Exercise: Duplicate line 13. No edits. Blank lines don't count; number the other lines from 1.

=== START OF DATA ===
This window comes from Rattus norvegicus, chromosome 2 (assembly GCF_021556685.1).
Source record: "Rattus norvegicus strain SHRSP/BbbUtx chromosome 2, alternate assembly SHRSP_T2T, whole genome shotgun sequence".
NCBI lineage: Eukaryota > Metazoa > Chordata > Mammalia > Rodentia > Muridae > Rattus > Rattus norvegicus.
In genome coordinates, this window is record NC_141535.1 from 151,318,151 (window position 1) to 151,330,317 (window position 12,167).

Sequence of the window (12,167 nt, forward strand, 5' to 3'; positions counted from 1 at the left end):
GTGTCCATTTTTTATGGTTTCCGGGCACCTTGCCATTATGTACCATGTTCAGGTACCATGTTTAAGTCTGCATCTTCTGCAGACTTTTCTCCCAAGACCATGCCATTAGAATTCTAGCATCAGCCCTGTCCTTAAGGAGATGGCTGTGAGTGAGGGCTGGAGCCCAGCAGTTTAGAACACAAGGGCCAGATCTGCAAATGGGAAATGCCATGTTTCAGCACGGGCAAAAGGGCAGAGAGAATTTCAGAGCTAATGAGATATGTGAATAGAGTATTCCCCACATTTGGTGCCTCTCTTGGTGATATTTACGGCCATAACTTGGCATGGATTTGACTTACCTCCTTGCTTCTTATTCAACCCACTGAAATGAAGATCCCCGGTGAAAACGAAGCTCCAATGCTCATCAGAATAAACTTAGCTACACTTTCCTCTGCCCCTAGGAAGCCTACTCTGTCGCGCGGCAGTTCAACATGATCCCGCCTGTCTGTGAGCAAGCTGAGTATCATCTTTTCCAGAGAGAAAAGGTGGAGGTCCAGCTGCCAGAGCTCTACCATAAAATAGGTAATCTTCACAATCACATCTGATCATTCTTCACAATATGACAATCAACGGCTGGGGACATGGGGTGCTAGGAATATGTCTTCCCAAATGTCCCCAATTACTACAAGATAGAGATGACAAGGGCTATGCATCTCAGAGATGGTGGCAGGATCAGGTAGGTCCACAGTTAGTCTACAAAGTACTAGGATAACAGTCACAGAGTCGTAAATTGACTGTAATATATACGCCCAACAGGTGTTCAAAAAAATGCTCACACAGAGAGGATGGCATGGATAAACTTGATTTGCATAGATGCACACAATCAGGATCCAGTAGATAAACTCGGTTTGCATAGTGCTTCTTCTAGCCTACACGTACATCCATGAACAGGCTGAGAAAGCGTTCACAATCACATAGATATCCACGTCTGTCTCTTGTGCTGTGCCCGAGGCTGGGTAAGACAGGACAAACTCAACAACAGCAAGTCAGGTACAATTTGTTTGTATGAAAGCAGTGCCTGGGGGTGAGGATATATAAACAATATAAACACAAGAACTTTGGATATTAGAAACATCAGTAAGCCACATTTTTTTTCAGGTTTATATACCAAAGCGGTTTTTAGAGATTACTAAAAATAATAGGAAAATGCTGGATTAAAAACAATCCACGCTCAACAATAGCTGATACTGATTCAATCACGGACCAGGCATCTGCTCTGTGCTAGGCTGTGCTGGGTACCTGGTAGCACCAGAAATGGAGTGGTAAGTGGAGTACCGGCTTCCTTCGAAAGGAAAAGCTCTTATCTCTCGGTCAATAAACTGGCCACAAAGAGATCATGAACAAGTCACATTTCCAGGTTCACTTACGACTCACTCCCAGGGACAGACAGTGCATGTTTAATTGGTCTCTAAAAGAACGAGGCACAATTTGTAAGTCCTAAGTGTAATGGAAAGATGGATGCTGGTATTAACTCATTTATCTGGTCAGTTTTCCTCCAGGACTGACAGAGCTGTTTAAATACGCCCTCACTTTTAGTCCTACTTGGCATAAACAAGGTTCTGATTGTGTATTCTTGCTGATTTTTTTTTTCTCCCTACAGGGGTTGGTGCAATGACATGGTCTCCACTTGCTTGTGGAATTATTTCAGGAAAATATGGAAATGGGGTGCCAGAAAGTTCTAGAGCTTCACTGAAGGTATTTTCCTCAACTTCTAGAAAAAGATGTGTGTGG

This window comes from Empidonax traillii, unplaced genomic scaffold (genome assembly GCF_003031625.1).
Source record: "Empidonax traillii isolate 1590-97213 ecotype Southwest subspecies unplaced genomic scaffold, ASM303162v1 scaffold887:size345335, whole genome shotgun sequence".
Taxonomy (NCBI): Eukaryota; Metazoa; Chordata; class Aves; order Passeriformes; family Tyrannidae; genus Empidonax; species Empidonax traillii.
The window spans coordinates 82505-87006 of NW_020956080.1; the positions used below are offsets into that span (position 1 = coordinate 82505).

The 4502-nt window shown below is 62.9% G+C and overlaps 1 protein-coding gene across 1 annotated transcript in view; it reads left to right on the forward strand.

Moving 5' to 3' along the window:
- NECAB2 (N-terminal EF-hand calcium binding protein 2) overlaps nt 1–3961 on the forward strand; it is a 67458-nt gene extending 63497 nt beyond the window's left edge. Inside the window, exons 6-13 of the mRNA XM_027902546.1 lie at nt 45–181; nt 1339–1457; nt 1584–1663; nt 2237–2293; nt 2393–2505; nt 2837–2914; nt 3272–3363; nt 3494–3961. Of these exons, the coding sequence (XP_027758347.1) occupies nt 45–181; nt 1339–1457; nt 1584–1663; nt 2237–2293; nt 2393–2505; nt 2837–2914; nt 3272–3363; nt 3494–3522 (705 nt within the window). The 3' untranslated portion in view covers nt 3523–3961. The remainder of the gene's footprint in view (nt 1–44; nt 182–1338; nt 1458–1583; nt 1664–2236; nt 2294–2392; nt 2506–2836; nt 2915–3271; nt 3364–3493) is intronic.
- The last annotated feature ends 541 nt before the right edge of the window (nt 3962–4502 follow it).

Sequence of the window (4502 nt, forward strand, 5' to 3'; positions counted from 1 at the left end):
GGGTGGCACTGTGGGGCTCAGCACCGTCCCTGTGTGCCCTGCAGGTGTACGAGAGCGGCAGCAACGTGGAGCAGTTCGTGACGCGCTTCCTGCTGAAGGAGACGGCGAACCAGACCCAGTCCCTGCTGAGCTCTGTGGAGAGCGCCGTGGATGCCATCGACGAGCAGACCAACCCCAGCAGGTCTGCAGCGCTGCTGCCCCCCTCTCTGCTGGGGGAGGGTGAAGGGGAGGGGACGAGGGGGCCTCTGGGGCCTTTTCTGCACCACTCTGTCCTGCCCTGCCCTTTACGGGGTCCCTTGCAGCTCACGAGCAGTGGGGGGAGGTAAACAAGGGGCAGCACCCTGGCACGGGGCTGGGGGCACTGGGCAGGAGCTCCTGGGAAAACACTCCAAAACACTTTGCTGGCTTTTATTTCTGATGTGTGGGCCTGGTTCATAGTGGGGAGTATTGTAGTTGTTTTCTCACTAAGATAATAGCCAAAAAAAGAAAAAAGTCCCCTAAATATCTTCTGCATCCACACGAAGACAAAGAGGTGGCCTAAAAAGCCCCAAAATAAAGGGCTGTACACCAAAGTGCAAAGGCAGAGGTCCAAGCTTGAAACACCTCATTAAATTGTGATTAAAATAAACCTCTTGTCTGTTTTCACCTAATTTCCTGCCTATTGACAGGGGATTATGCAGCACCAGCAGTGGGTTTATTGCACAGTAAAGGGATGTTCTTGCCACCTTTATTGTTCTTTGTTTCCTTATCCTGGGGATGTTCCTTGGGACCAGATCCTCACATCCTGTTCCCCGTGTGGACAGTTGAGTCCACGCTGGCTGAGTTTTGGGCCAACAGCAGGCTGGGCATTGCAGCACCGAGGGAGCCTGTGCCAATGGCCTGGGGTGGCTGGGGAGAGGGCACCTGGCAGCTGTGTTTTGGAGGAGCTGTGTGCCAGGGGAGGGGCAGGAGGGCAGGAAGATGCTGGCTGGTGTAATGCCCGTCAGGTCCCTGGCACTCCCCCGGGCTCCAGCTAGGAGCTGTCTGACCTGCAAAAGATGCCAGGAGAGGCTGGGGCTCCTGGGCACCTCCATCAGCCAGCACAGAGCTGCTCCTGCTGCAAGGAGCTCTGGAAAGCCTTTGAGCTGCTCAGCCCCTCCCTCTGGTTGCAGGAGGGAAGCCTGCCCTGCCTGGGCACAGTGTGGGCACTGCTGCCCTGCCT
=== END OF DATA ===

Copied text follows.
- NECAB2 (N-terminal EF-hand calcium binding protein 2) overlaps nt 1–3961 on the forward strand; it is a 67458-nt gene extending 63497 nt beyond the window's left edge. Inside the window, exons 6-13 of the mRNA XM_027902546.1 lie at nt 45–181; nt 1339–1457; nt 1584–1663; nt 2237–2293; nt 2393–2505; nt 2837–2914; nt 3272–3363; nt 3494–3961. Of these exons, the coding sequence (XP_027758347.1) occupies nt 45–181; nt 1339–1457; nt 1584–1663; nt 2237–2293; nt 2393–2505; nt 2837–2914; nt 3272–3363; nt 3494–3522 (705 nt within the window). The 3' untranslated portion in view covers nt 3523–3961. The remainder of the gene's footprint in view (nt 1–44; nt 182–1338; nt 1458–1583; nt 1664–2236; nt 2294–2392; nt 2506–2836; nt 2915–3271; nt 3364–3493) is intronic.